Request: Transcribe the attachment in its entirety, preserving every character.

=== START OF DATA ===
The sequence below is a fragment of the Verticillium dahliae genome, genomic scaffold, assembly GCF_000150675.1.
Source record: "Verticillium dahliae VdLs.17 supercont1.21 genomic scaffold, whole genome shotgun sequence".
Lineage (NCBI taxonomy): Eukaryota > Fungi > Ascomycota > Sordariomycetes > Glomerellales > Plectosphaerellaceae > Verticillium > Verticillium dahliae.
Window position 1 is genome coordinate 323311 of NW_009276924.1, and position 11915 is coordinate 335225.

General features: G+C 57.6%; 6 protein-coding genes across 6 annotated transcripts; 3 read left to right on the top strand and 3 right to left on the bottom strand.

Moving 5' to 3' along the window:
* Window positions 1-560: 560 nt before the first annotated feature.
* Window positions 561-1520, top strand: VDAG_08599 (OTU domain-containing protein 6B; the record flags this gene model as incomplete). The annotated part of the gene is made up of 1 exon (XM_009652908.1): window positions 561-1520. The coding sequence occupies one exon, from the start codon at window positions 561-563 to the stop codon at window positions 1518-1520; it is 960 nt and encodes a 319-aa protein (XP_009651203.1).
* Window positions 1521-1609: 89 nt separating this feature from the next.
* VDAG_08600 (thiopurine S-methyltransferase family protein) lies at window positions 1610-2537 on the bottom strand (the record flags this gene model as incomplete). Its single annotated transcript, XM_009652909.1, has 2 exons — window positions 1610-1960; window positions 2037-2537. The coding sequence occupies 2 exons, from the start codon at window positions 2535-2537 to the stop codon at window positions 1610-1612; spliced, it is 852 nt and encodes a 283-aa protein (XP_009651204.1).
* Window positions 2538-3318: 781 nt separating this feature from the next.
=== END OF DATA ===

The sequence below is a fragment of the Verticillium dahliae genome, genomic scaffold, assembly GCF_000150675.1.
Source record: "Verticillium dahliae VdLs.17 supercont1.21 genomic scaffold, whole genome shotgun sequence".
Lineage (NCBI taxonomy): Eukaryota > Fungi > Ascomycota > Sordariomycetes > Glomerellales > Plectosphaerellaceae > Verticillium > Verticillium dahliae.
Window position 1 is genome coordinate 323311 of NW_009276924.1, and position 11915 is coordinate 335225.

General features: G+C 57.6%; 6 protein-coding genes across 6 annotated transcripts; 3 read left to right on the top strand and 3 right to left on the bottom strand.

Moving 5' to 3' along the window:
* Window positions 1-560: 560 nt before the first annotated feature.
* Window positions 561-1520, top strand: VDAG_08599 (OTU domain-containing protein 6B; the record flags this gene model as incomplete). The annotated part of the gene is made up of 1 exon (XM_009652908.1): window positions 561-1520. The coding sequence occupies one exon, from the start codon at window positions 561-563 to the stop codon at window positions 1518-1520; it is 960 nt and encodes a 319-aa protein (XP_009651203.1).
* Window positions 1521-1609: 89 nt separating this feature from the next.
* VDAG_08600 (thiopurine S-methyltransferase family protein) lies at window positions 1610-2537 on the bottom strand (the record flags this gene model as incomplete). Its single annotated transcript, XM_009652909.1, has 2 exons — window positions 1610-1960; window positions 2037-2537. The coding sequence occupies 2 exons, from the start codon at window positions 2535-2537 to the stop codon at window positions 1610-1612; spliced, it is 852 nt and encodes a 283-aa protein (XP_009651204.1).
* Window positions 2538-3318: 781 nt separating this feature from the next.